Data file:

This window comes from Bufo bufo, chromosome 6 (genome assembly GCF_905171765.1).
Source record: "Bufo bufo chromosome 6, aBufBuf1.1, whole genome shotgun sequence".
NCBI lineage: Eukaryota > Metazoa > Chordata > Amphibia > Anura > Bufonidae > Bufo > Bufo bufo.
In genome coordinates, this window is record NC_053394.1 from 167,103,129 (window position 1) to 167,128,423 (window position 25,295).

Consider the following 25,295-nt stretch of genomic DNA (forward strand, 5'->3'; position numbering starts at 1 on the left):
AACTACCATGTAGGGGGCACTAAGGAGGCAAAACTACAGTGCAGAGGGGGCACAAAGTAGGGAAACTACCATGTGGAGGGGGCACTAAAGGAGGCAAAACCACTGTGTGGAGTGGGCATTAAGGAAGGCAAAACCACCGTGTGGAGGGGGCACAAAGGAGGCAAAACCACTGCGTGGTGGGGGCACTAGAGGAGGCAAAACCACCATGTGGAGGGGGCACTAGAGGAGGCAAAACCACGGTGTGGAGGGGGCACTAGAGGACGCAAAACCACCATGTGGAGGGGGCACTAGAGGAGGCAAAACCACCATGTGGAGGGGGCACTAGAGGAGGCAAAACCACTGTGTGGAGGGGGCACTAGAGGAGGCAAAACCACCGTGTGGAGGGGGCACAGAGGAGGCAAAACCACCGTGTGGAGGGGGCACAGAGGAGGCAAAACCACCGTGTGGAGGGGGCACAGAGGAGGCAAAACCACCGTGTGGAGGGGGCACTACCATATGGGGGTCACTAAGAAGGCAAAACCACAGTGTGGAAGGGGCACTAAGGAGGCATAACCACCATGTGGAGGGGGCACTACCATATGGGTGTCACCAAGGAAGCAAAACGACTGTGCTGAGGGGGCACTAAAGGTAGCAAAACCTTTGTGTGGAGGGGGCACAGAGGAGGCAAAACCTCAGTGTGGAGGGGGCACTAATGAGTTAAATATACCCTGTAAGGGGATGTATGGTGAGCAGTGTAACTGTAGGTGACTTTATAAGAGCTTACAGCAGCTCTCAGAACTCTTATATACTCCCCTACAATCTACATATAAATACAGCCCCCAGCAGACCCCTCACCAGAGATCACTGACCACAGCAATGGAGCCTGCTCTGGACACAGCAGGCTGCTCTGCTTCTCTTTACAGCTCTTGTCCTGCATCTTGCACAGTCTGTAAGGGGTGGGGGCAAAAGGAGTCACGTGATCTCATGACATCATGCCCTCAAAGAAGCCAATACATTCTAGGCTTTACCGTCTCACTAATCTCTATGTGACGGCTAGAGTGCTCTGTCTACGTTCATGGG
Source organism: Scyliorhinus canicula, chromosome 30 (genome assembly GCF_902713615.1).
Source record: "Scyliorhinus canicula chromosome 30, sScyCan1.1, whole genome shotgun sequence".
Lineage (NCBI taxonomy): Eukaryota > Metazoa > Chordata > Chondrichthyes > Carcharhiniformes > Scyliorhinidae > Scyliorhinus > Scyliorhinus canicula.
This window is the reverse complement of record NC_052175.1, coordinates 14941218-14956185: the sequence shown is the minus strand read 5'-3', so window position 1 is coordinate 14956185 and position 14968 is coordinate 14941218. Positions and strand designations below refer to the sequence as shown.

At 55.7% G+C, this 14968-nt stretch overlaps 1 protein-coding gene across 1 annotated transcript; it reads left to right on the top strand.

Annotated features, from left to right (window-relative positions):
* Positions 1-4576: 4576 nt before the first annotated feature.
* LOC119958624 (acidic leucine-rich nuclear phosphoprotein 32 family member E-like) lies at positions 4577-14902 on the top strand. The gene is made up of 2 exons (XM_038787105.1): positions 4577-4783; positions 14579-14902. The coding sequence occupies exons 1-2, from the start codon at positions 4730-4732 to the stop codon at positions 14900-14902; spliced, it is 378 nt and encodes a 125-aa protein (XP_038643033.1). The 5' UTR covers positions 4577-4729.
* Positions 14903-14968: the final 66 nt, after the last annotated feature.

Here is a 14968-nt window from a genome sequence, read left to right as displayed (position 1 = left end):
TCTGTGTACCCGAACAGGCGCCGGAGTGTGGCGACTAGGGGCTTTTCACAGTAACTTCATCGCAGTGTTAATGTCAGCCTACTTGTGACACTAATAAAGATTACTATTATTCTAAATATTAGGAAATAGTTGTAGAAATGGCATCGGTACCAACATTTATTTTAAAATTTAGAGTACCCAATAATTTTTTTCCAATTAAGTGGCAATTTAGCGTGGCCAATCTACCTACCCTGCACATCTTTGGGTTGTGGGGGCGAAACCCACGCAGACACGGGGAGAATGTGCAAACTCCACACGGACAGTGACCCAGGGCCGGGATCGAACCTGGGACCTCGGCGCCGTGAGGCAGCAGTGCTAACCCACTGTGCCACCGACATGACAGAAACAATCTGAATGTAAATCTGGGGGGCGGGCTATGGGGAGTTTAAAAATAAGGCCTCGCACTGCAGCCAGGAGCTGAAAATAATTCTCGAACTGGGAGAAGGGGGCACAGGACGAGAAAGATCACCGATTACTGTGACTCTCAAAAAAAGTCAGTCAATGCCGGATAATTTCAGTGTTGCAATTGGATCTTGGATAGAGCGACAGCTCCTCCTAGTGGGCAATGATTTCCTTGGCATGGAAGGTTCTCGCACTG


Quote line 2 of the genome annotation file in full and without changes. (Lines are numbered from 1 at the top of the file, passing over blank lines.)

Source record: "Bufo bufo chromosome 6, aBufBuf1.1, whole genome shotgun sequence".